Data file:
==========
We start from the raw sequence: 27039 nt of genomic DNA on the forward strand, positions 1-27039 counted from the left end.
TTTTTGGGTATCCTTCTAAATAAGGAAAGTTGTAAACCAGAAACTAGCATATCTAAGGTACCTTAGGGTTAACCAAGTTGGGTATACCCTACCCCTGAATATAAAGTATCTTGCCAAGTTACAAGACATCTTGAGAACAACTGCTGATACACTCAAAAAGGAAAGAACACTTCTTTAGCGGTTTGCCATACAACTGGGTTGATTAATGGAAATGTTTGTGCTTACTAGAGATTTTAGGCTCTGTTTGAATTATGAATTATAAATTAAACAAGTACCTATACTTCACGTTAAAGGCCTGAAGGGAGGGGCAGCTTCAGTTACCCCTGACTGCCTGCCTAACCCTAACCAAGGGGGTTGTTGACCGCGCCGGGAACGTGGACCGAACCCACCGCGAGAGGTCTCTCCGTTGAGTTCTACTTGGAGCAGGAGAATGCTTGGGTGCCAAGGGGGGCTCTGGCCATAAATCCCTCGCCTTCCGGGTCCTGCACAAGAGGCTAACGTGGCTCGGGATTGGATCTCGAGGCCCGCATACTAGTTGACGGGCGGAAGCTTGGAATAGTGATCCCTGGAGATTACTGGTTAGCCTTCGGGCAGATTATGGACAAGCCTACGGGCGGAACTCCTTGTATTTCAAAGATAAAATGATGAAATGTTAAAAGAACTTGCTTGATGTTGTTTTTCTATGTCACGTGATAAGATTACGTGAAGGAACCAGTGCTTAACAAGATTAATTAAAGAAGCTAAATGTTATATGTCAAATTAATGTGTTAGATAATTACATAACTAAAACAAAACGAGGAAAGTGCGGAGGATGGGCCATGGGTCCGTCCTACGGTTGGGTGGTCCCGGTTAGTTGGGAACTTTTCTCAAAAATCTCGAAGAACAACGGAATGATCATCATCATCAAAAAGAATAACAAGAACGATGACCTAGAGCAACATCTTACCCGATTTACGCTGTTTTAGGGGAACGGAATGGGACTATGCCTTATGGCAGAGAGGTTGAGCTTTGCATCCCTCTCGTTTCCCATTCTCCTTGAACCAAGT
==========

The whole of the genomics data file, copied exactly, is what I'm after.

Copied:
We start from the raw sequence: 27039 nt of genomic DNA on the forward strand, positions 1-27039 counted from the left end.
TTTTTGGGTATCCTTCTAAATAAGGAAAGTTGTAAACCAGAAACTAGCATATCTAAGGTACCTTAGGGTTAACCAAGTTGGGTATACCCTACCCCTGAATATAAAGTATCTTGCCAAGTTACAAGACATCTTGAGAACAACTGCTGATACACTCAAAAAGGAAAGAACACTTCTTTAGCGGTTTGCCATACAACTGGGTTGATTAATGGAAATGTTTGTGCTTACTAGAGATTTTAGGCTCTGTTTGAATTATGAATTATAAATTAAACAAGTACCTATACTTCACGTTAAAGGCCTGAAGGGAGGGGCAGCTTCAGTTACCCCTGACTGCCTGCCTAACCCTAACCAAGGGGGTTGTTGACCGCGCCGGGAACGTGGACCGAACCCACCGCGAGAGGTCTCTCCGTTGAGTTCTACTTGGAGCAGGAGAATGCTTGGGTGCCAAGGGGGGCTCTGGCCATAAATCCCTCGCCTTCCGGGTCCTGCACAAGAGGCTAACGTGGCTCGGGATTGGATCTCGAGGCCCGCATACTAGTTGACGGGCGGAAGCTTGGAATAGTGATCCCTGGAGATTACTGGTTAGCCTTCGGGCAGATTATGGACAAGCCTACGGGCGGAACTCCTTGTATTTCAAAGATAAAATGATGAAATGTTAAAAGAACTTGCTTGATGTTGTTTTTCTATGTCACGTGATAAGATTACGTGAAGGAACCAGTGCTTAACAAGATTAATTAAAGAAGCTAAATGTTATATGTCAAATTAATGTGTTAGATAATTACATAACTAAAACAAAACGAGGAAAGTGCGGAGGATGGGCCATGGGTCCGTCCTACGGTTGGGTGGTCCCGGTTAGTTGGGAACTTTTCTCAAAAATCTCGAAGAACAACGGAATGATCATCATCATCAAAAAGAATAACAAGAACGATGACCTAGAGCAACATCTTACCCGATTTACGCTGTTTTAGGGGAACGGAATGGGACTATGCCTTATGGCAGAGAGGTTGAGCTTTGCATCCCTCTCGTTTCCCATTCTCCTTGAACCAAGT